The main difficulty facing us in considering this question is that, though Cromwell was a student of political theory, he was not a political theorist. He was a man of action, an organiser, a creator of practical schema. His constitutional legacy is clear: he established the principal that England was ruled by the king in parliament. Whether this was a preconceived plan or a response to existing realities we cannot know. Two points need to be made about English power politics prior to 1530. The first is that Crown, nobility and church had been in competition for centuries. The second is that the Tudors had considerably strengthened monarchical control before Cromwell came on the political scene. Henry VII had curbed the power of the great baronial houses and his son, in pursuit of an annulment of his marriage, was already flexing his muscles in matters ecclesiastical. For example, by 1530, the king had a team of scholars working feverishly in libraries at home and abroad to discover documents which would support the theory that England was an 'empire' in which spiritual as well as temporal legislation was exercised in the name of the sovereign. This constitutional theory was fundamental to all the innovations of the 'Cromwell years'.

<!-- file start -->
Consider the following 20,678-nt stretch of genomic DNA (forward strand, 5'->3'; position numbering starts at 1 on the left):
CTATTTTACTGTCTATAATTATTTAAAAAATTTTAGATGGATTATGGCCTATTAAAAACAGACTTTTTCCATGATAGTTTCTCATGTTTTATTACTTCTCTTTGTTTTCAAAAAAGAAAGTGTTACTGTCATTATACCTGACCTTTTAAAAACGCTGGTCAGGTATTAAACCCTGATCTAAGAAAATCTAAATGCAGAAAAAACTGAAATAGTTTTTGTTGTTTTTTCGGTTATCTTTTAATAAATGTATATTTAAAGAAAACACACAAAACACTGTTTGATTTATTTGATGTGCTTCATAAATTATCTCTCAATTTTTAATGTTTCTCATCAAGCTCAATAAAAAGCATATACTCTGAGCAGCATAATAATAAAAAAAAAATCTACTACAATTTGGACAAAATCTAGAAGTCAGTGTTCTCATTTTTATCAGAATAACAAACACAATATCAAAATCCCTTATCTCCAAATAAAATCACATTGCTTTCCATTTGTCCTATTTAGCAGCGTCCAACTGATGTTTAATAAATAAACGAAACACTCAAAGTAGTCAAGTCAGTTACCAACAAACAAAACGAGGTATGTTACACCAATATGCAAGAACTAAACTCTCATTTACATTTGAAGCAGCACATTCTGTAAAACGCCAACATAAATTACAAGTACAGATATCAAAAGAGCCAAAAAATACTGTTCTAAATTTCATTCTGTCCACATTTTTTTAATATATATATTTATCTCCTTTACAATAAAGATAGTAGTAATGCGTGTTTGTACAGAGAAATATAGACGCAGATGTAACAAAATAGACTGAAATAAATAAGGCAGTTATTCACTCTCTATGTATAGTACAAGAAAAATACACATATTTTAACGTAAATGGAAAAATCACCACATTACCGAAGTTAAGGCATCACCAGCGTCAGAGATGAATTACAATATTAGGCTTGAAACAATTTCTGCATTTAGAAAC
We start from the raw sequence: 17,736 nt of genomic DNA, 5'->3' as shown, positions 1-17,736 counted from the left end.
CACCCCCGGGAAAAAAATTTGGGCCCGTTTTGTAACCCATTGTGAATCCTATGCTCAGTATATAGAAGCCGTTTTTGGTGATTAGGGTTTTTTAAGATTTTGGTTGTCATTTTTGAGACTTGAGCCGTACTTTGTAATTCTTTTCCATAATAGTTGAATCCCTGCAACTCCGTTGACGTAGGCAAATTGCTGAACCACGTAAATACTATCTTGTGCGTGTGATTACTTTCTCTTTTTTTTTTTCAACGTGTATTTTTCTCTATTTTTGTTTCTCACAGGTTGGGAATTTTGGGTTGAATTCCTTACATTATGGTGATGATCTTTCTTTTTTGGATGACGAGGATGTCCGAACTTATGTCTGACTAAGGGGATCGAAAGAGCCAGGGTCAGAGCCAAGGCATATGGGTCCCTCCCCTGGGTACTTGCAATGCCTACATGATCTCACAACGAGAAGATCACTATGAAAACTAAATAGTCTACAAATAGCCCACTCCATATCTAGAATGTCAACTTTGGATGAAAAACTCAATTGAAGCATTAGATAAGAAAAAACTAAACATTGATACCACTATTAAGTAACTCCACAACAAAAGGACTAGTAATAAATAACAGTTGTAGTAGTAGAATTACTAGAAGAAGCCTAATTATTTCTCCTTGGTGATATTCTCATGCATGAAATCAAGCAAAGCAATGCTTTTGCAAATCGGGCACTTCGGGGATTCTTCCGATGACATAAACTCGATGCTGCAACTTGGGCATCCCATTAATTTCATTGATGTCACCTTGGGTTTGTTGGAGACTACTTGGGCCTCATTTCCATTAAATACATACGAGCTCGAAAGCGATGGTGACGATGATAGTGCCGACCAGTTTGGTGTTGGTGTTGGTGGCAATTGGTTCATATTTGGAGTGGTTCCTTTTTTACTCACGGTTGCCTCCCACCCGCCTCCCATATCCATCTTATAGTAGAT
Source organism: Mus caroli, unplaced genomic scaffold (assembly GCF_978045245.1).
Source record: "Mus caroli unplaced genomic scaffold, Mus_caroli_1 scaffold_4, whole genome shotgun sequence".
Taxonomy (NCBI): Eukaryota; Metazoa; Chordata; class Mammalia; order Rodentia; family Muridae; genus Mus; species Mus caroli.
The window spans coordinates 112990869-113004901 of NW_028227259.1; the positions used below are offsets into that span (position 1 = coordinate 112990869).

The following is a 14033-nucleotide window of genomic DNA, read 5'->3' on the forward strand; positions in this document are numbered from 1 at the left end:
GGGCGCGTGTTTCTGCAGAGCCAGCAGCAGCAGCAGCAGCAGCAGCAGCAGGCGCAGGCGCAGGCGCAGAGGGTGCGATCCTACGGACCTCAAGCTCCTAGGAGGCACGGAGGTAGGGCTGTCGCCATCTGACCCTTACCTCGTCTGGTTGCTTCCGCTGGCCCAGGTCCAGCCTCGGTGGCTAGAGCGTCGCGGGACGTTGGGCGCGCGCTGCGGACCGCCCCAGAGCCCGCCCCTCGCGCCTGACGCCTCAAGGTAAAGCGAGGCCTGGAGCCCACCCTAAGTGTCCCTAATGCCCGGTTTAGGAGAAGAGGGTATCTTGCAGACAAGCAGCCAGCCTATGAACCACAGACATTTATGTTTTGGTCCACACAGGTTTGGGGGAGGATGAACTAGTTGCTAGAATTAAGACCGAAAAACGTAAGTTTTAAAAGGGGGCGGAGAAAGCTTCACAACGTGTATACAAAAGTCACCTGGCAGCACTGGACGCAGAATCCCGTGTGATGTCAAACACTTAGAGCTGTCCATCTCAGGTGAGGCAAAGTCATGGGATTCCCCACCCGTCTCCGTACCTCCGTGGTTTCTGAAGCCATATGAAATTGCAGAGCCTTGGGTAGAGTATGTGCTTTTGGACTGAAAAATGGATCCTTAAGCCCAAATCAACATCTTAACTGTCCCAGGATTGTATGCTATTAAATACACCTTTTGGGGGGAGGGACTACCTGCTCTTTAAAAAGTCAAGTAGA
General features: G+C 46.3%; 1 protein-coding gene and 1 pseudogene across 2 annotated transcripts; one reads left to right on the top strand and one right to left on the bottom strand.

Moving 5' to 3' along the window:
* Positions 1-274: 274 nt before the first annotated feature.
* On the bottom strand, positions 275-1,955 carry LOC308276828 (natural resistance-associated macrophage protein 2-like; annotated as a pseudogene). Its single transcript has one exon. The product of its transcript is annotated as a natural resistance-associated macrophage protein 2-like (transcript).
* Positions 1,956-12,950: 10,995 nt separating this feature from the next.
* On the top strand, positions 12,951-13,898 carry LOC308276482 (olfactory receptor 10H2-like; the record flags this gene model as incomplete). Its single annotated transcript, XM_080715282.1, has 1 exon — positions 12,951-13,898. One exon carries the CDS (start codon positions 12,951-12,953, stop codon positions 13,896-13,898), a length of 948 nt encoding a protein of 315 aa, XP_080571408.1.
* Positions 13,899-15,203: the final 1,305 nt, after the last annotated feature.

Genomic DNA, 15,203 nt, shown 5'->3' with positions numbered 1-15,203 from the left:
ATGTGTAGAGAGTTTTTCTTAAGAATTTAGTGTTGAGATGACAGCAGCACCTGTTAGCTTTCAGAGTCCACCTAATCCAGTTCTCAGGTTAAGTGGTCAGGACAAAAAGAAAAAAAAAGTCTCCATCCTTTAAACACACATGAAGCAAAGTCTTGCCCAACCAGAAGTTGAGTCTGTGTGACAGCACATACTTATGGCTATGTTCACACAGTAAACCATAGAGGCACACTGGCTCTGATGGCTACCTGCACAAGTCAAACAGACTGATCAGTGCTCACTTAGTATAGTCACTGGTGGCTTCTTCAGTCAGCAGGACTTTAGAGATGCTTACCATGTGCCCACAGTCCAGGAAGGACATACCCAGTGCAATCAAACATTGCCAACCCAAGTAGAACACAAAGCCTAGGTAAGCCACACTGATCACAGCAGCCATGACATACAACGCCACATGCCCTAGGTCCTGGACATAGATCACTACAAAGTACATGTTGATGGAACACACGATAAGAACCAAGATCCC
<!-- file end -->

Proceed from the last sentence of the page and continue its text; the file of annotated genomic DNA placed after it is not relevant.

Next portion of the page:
One subject with which Cromwell was of a common mind with Machiavelli was the relationship of kings and ministers. According to The Prince rulers were in constant need of wise counsel. They should appoint virtuous men as their advisers and listen to their advice. For his part, the minister's sole responsibility was to his sovereign whom he must obey in all things. Cromwell accepted without question his responsibility to serve Henry VIII. That did not mean that he made no attempt to influence the king. Thus, for example, he pioneered, with limited success, a programme of social reform. He identified with humanist scholars who were much exercised in improving the 'common weal', the wellbeing of all the king's subjects, especially the more vulnerable. He addressed such social ills as vagrancy, the enclosure of common land and corrupt legal practices. He intended that his proposed far-reaching reforms would be funded from a combination of Treasury funds, private investment and taxation.